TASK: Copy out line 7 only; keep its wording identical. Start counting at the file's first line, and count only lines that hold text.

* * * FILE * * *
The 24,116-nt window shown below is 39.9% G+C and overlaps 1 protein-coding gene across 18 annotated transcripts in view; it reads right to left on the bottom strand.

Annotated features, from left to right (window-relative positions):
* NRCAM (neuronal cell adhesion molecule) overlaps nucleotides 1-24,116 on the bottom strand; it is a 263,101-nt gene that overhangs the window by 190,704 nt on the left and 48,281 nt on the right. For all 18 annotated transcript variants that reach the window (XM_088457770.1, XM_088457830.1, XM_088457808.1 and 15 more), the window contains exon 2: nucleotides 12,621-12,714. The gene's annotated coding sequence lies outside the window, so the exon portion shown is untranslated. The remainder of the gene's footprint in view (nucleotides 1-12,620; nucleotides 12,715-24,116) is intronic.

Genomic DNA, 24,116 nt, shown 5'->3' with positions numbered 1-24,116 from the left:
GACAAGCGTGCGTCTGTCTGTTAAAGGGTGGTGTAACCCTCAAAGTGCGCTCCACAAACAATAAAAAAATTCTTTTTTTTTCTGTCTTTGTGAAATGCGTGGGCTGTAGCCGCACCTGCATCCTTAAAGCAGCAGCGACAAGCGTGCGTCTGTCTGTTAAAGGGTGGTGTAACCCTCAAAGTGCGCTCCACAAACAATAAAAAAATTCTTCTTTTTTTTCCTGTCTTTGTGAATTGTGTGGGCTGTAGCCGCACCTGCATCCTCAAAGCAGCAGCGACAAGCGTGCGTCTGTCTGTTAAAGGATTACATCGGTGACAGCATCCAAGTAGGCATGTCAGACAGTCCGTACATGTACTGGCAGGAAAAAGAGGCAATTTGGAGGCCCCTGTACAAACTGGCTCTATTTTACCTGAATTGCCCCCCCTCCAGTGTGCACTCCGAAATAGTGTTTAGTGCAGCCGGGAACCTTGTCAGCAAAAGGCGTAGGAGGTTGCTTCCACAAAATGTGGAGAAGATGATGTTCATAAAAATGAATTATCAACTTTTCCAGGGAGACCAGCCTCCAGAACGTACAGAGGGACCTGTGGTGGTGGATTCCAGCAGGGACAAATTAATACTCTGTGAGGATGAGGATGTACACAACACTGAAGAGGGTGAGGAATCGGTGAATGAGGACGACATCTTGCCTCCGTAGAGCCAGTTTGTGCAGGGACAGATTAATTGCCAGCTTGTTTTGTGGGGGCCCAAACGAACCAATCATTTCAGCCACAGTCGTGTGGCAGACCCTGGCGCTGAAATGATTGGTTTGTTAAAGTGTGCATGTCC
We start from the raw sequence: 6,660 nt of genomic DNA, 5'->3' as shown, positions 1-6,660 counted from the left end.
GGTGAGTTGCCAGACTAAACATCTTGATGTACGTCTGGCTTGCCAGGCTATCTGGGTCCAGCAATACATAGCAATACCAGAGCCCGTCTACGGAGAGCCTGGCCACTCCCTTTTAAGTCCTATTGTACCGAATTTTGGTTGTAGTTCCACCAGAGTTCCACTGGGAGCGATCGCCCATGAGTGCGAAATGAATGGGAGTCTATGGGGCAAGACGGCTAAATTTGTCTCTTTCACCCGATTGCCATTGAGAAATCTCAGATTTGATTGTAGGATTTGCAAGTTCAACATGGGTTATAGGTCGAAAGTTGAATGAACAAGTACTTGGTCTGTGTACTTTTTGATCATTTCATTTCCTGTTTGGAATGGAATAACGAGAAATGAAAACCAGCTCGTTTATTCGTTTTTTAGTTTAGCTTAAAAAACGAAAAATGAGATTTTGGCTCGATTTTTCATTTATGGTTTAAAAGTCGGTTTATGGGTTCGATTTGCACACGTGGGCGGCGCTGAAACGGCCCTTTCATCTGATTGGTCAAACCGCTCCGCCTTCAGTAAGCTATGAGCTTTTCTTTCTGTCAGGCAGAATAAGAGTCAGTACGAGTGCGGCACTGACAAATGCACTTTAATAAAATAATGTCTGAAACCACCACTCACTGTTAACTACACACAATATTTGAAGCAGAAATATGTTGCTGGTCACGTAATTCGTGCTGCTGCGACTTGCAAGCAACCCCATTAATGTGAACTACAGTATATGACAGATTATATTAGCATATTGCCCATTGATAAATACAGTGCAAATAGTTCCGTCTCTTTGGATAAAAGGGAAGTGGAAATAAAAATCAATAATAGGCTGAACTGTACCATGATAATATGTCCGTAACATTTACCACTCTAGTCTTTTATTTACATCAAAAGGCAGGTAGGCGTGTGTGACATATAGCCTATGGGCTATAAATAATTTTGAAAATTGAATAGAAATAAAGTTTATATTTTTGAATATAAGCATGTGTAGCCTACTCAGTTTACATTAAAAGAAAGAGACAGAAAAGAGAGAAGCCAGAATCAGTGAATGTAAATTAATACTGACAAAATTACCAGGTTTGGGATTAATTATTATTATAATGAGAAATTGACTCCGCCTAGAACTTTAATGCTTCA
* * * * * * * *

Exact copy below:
GGTGAGTTGCCAGACTAAACATCTTGATGTACGTCTGGCTTGCCAGGCTATCTGGGTCCAGCAATACATAGCAATACCAGAGCCCGTCTACGGAGAGCCTGGCCACTCCCTTTTAAGTCCTATTGTACCGAATTTTGGTTGTAGTTCCACCAGAGTTCCACTGGGAGCGATCGCCCATGAGTGCGAAATGAATGGGAGTCTATGGGGCAAGACGGCTAAATTTGTCTCTTTCACCCGATTGCCATTGAGAAATCTCAGATTTGATTGTAGGATTTGCAAGTTCAACATGGGTTATAGGTCGAAAGTTGAATGAACAAGTACTTGGTCTGTGTACTTTTTGATCATTTCATTTCCTGTTTGGAATGGAATAACGAGAAATGAAAACCAGCTCGTTTATTCGTTTTTTAGTTTAGCTTAAAAAACGAAAAATGAGATTTTGGCTCGATTTTTCATTTATGGTTTAAAAGTCGGTTTATGGGTTCGATTTGCACACGTGGGCGGCGCTGAAACGGCCCTTTCATCTGATTGGTCAAACCGCTCCGCCTTCAGTAAGCTATGAGCTTTTCTTTCTGTCAGGCAGAATAAGAGTCAGTACGAGTGCGGCACTGACAAATGCACTTTAATAAAATAATGTCTGAAACCACCACTCACTGTTAACTACACACAATATTTGAAGCAGAAATATGTTGCTGGTCACGTAATTCGTGCTGCTGCGACTTGCAAGCAACCCCATTAATGTGAACTACAGTATATGACAGATTATATTAGCATATTGCCCATTGATAAATACAGTGCAAATAGTTCCGTCTCTTTGGATAAAAGGGAAGTGGAAATAAAAATCAATAATAGGCTGAACTGTACCATGATAATATGTCCGTAACATTTACCACTCTAGTCTTTTATTTACATCAAAAGGCAGGTAGGCGTGTGTGACATATAGCCTATGGGCTATAAATAATTTTGAAAATTGAATAGAAATAAAGTTTATATTTTTGAATATAAGCATGTGTAGCCTACTCAGTTTACATTAAAAGAAAGAGACAGAAAAGAGAGAAGCCAGAATCAGTGAATGTAAATTAATACTGACAAAATTACCAGGTTTGGGATTAATTATTATTATAATGAGAAATTGACTCCGCCTAGAACTTTAATGCTTCA